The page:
transition from feudalism to capitalism
transition from feudalism to capitalismthe process in Western Europe between the 15th and 18th centuries by which feudal society was succeeded by capitalist society. The term is most often associated with Marxist approaches but a distinctive Weberian approach can also be identified.
Marxists disagree about the decisive factors involved in the process. MARX identified two main factors: the emergence of autonomous craft manufacturing in the feudal towns around which capital developed; and the growth of overseas trade, particularly with the emergence of trade with the Americas in the 16th century and the emergence of merchant capital. The development was limited while labourers were tied to the land either as SERFS or independent PEASANTS. In England the enclosures movement forced the peasantry off the land, thus providing a labour supply for the towns and wage-labour on the land. Other European countries were slower in developing this ‘free’ labour force. Marx also spoke of the feudal aristocracy being replaced by the new BOURGEOISIE, but more recent analyses have shown that this is an oversimplification, especially in England where sections of the aristocracy became capitalist landlords and later became involved in industrial capitalism. Subsequent Marxist debates have centred around whether the growth of trade, the transformation of the labour force, or class conflict within FEUDALISM were the most important aspects of this process. (See Hilton (ed.), 1976, and Aston and Philipin (eds.), 1985, for two collections of key debates.)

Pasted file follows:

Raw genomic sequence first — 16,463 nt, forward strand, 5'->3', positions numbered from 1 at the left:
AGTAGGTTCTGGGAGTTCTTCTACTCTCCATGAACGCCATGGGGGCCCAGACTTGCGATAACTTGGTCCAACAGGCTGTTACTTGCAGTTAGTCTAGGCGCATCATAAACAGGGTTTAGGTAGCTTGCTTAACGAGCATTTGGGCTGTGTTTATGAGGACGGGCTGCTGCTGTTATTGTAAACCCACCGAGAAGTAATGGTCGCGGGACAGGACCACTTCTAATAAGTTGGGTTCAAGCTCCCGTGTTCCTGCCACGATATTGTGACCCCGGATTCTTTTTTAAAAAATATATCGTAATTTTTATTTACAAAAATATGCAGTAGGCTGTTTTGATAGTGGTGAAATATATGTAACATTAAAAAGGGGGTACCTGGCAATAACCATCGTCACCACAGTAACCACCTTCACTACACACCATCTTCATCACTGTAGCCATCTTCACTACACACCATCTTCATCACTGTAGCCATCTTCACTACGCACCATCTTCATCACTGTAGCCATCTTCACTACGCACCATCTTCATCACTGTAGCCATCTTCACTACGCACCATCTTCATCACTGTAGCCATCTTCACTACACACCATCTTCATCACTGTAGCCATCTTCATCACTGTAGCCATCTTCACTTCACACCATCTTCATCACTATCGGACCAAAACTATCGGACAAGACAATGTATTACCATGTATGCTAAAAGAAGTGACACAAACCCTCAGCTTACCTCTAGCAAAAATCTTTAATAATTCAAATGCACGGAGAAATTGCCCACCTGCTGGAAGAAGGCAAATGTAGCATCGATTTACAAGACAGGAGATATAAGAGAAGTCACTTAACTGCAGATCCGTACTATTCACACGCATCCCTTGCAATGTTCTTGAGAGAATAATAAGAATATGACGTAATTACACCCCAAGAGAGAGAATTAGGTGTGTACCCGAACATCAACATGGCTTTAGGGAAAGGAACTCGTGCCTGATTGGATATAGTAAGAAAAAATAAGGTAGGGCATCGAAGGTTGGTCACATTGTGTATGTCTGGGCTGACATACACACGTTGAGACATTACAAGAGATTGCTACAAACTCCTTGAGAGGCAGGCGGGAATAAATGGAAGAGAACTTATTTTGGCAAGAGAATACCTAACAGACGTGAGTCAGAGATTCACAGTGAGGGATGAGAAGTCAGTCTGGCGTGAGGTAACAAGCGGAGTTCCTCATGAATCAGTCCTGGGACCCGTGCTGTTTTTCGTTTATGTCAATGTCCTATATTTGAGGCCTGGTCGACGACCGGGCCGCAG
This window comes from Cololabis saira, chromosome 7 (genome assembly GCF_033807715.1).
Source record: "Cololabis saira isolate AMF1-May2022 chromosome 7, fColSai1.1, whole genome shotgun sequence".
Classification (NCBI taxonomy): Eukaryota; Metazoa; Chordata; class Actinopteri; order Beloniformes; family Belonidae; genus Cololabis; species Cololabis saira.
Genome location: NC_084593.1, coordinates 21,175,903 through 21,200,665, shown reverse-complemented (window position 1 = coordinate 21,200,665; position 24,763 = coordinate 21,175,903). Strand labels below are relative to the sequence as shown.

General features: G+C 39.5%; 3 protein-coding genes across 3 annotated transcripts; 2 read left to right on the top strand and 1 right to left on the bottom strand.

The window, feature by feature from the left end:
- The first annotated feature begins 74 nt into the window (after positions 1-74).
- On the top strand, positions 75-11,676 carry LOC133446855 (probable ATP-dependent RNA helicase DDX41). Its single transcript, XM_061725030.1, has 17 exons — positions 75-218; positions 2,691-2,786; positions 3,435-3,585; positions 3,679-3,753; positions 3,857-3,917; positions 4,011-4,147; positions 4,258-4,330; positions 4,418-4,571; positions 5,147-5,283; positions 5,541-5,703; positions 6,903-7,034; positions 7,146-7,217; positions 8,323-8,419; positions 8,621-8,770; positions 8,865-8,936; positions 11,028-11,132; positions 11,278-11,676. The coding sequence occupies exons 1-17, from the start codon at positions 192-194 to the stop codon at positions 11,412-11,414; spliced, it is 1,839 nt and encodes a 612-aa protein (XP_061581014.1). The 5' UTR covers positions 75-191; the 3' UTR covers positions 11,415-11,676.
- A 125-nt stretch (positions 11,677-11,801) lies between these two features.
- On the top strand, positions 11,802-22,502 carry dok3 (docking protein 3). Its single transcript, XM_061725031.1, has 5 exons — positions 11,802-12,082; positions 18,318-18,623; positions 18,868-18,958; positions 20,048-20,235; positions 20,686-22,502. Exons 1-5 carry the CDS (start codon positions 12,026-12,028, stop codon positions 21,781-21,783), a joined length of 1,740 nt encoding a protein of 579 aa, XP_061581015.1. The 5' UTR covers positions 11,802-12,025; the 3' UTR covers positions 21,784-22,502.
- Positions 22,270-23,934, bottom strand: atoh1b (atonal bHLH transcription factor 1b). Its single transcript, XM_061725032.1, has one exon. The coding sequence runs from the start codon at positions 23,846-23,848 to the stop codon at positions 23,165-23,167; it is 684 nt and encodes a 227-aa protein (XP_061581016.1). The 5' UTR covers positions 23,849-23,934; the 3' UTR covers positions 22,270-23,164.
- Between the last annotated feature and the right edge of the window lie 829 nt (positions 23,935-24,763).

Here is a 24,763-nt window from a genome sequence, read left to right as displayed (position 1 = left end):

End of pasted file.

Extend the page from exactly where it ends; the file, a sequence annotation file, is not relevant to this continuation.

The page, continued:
The Weberian approach lays great emphasis upon the political changes in Western European feudalism, drawing on WEBER's observation that the key contradiction was between the attempts at centralization by the monarchy, and the local and regional powers invested in the feudal lords. Part of that contradiction was also expressed in the growth of towns as administrative and trading centres. Further, WEBER's thesis on the role of the PROTESTANT ETHIC introduces the role of beliefs in explaining social and economic change largely missing from the Marxist debate. However, Weber, in emphasizing such socioeconomic changes as the growth of trade, and transformations of labour force, should not be contrasted in any simplistic fashion with Marx.
This proviso is reflected in the appearance of recent works which examine the process drawing on both analytical traditions. Thus Perry ANDERSON (1974a & b) develops a Marxist approach which relies heavily on Weberian insights into the political contradictions and the role of the Christian Church, and Michael MANN (1986) provides an analysis drawing widely on both. See also CAPITALISM, SOCIAL CHANGE.